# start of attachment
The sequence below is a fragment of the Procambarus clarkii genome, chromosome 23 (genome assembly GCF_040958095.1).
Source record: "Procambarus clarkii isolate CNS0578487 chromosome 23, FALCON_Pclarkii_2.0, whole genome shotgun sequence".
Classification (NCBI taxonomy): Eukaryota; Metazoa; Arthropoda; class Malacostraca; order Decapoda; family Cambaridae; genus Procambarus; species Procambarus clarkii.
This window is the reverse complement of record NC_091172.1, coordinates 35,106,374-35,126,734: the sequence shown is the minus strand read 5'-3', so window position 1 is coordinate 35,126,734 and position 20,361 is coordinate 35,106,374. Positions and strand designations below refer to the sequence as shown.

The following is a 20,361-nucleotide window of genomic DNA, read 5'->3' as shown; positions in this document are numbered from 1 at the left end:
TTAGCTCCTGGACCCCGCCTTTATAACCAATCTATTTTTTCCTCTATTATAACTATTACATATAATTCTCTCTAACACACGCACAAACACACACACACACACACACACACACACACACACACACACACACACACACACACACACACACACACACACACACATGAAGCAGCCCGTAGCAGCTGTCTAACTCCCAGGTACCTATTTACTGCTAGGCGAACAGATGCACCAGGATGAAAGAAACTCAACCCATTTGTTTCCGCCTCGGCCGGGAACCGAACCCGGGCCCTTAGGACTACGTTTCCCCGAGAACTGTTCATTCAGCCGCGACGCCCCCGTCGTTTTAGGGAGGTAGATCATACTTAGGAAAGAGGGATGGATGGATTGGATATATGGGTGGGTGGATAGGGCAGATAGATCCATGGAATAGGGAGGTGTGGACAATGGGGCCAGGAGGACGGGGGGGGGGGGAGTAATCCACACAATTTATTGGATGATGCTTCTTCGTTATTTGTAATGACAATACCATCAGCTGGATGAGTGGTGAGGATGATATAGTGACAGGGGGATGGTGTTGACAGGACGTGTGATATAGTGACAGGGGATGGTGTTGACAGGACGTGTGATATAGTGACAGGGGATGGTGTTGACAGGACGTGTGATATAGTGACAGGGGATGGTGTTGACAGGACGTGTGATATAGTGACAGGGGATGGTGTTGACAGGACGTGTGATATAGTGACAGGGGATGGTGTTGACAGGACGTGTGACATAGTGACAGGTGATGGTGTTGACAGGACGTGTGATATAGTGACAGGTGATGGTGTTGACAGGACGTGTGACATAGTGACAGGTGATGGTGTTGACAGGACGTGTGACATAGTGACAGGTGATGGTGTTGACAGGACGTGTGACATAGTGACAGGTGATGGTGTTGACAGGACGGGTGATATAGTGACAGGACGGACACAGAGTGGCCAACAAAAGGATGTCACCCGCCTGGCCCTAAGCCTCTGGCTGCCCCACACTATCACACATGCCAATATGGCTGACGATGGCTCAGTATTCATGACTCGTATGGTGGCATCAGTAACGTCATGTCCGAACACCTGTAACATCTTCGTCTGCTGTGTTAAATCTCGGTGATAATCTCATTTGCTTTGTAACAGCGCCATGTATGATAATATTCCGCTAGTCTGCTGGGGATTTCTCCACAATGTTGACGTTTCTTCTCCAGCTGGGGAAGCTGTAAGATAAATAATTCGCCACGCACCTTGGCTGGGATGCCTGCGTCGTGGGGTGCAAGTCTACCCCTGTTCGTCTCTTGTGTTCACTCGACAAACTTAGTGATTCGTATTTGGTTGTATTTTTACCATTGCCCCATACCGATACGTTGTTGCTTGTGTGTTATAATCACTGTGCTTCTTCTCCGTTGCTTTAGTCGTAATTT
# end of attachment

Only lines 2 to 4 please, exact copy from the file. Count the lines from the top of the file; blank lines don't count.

Source record: "Procambarus clarkii isolate CNS0578487 chromosome 23, FALCON_Pclarkii_2.0, whole genome shotgun sequence".
Classification (NCBI taxonomy): Eukaryota; Metazoa; Arthropoda; class Malacostraca; order Decapoda; family Cambaridae; genus Procambarus; species Procambarus clarkii.
This window is the reverse complement of record NC_091172.1, coordinates 35,106,374-35,126,734: the sequence shown is the minus strand read 5'-3', so window position 1 is coordinate 35,126,734 and position 20,361 is coordinate 35,106,374. Positions and strand designations below refer to the sequence as shown.